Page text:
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Reflecting on the life of George Washington, the Columbian Reader (a textbook utilized in school rooms throughout the United States in the nineteenth century) proclaimed that, "the character of General Washington will be transmitted to posterity, and the memory of his virtues, while patriotism and virtue are held sacred among men, will remain undiminished."
Washington's personality was embellished by "no false and tinsel ornaments, and was incapable of change from the varying accidents of manners, of opinions, and times."1 While the sentiment may have been bathed in the language of absolutes, it reflected the public image and personality that Washington worked hard at crafting.
Augustine Washington, George Washington's father, died when his son was only eleven years old. Though born of provincial gentry, George Washington discerned that to be artful was not enough, and as a result developed ideals for his character at an early age. Washington's circumstances did not match British ideals of what an upwardly mobile man should be, so he labored to shape his identity in "American" terms. Washington's experiences uncovered truths that enabled him to create a unique public persona for himself within a new, burgeoning America.
Washington believed that external appearance should reflect inner merit. He possessed a tall, commanding physical presence that warranted development of grace and public humility. For example, although Washington was actually six feet, three and a half inches tall, he often told people he was only six feet tall. He could be excitable and demonstrated impatience during early campaigns, but learned to channel strong passions through carefully cultivated deportment. Washington aspired to embody the Catonic image of self-mastery portrayed in Joseph Addison's The Tragedy of Cato based upon the life of Roman statesman Marcus Porcius Cato Uticensis. In correspondence with close associates, Washington often quoted Cato, who exemplified patriotic virtue.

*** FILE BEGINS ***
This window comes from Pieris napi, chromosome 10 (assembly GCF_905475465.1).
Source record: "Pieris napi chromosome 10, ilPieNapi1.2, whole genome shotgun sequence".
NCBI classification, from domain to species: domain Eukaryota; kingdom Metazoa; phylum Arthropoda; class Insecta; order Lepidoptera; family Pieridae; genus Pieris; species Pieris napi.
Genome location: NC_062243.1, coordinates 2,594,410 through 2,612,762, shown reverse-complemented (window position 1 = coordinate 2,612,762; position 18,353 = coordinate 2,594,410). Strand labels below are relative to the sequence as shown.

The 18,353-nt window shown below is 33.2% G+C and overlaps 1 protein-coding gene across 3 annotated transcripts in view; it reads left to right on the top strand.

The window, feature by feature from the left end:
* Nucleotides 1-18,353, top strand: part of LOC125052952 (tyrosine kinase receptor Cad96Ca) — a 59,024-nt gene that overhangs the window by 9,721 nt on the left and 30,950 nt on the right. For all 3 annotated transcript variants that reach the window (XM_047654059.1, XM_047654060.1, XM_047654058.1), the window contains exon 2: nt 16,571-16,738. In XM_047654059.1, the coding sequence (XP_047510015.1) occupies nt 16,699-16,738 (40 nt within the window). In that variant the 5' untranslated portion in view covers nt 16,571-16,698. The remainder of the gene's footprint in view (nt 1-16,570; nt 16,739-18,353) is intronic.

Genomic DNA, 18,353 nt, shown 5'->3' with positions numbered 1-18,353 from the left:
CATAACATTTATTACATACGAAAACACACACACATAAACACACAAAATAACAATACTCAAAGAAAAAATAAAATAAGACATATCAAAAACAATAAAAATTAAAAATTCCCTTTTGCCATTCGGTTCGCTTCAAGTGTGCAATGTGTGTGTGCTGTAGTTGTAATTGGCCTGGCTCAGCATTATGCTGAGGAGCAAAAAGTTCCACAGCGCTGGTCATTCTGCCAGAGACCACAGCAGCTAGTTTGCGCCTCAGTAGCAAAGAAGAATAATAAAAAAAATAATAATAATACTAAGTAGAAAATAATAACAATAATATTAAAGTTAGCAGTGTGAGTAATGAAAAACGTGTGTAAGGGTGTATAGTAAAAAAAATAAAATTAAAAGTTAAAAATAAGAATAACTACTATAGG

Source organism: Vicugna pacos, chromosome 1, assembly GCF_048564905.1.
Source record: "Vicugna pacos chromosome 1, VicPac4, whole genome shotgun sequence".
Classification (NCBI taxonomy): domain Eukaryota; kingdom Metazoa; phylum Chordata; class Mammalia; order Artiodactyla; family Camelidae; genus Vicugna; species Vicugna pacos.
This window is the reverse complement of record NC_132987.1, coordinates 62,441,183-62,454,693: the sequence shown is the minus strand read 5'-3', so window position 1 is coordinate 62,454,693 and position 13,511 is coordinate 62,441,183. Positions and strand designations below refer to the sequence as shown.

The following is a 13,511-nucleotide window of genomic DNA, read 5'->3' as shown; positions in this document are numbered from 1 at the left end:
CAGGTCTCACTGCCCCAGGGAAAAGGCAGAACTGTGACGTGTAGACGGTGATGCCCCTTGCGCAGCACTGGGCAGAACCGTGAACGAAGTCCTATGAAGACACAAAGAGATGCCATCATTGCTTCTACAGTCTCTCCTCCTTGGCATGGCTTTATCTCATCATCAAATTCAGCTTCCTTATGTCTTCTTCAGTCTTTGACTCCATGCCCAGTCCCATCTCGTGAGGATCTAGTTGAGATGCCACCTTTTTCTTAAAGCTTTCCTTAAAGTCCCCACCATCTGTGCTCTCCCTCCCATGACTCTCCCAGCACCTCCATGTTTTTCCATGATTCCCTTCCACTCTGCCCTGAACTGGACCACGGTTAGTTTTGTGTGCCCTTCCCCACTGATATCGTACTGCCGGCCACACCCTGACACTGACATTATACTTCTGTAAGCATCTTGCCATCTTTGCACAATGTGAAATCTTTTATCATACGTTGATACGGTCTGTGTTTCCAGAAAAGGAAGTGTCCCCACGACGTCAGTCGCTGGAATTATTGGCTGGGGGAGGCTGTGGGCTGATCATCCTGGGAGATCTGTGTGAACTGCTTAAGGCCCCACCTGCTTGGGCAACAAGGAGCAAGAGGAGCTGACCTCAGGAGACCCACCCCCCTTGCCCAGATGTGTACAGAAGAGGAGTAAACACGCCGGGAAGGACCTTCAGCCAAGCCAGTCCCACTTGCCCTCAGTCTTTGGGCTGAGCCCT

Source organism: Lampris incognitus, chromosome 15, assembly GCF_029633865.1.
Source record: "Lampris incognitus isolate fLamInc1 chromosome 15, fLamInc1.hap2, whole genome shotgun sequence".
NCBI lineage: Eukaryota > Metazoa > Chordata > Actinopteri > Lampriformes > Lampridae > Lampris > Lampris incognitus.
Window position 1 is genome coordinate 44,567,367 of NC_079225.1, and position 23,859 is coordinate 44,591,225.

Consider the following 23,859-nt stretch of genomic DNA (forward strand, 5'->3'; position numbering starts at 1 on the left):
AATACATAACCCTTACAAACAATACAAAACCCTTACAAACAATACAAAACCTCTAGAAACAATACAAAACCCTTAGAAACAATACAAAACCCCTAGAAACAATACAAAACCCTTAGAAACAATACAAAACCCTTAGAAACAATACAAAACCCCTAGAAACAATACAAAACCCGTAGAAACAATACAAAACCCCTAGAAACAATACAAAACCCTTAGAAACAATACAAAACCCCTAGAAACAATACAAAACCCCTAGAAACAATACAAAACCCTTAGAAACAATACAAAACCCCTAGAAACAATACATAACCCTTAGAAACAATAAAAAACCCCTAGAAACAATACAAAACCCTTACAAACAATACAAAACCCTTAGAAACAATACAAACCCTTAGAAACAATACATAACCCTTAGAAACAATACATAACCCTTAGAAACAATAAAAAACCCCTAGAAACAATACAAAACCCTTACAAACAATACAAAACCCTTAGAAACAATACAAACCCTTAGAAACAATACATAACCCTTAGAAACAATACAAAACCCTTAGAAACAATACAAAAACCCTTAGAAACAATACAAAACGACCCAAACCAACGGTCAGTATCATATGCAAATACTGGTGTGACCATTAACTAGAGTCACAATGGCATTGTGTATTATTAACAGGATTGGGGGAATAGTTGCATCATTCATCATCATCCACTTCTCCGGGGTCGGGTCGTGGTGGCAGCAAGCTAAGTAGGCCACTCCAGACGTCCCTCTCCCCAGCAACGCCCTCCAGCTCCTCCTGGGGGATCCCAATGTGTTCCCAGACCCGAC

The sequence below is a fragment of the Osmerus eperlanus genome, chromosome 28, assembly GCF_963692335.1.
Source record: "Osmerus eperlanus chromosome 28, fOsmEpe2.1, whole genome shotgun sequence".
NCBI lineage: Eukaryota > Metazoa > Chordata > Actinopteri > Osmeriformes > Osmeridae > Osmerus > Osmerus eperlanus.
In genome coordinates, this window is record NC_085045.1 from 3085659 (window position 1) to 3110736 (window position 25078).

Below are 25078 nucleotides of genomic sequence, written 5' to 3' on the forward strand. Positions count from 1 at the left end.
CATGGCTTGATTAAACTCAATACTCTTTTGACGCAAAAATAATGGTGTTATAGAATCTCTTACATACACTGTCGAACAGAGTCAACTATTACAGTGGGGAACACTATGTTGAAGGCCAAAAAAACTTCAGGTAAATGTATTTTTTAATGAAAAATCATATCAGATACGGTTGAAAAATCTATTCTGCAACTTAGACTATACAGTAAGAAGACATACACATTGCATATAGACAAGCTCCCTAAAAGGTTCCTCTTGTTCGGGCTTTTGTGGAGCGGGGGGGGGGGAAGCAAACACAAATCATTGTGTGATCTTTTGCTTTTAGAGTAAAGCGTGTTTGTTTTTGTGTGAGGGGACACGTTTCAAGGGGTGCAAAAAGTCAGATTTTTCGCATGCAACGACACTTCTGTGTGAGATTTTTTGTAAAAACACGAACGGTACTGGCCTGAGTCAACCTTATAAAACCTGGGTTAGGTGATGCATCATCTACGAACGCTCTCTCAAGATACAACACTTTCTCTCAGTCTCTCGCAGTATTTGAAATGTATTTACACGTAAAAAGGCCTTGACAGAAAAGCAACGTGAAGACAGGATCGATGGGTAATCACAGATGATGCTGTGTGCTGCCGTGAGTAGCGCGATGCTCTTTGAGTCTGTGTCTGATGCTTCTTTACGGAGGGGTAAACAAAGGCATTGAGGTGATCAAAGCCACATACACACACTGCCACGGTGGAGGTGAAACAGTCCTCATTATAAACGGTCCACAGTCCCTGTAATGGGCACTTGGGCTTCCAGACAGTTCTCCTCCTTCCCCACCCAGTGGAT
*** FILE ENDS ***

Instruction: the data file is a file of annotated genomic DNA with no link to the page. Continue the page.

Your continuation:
Washington strategically hid his strong ambitions, demonstrated by his methodical study of political systems, world affairs, and competitive intelligence that might undermine the notion that he was anything but a reluctant politician. Further, he refused to take a salary for public service only applying to Congress to be reimbursed for expenses.
Prudence and industry, exemplified by Washington, became the ideal for masculine deportment and female virtue during the Early Republic. Martha Washington initiated "Drawing Rooms," receptions in the presidential residence on Friday evenings, where Tobias Lear introduced guests. Washington demonstrated his quiet acumen for current affairs by remembering faces and names of guests and exchanging a few cordial words with each visitor.
Washington read around ten newspapers each evening (he read newspapers to his wife and Tobias Lear just before his final illness) and accumulated a library of around nine hundred volumes. His ability to mask his "interests" to appear "disinterested" came to exemplify the perfect balance of moderation and detachment admired by later leaders during tumultuous times.
Reference Specialist, Special Collections Department
J. Paul Leonard Library, San Francisco State University
The Columbian Reader, 3rd ed., ed. Rudolphus Dickenson. Boston: R.O. & C. Williams, 1821.
Longmore, Paul K. The Invention of George Washington. Berkeley: University of California, 1988.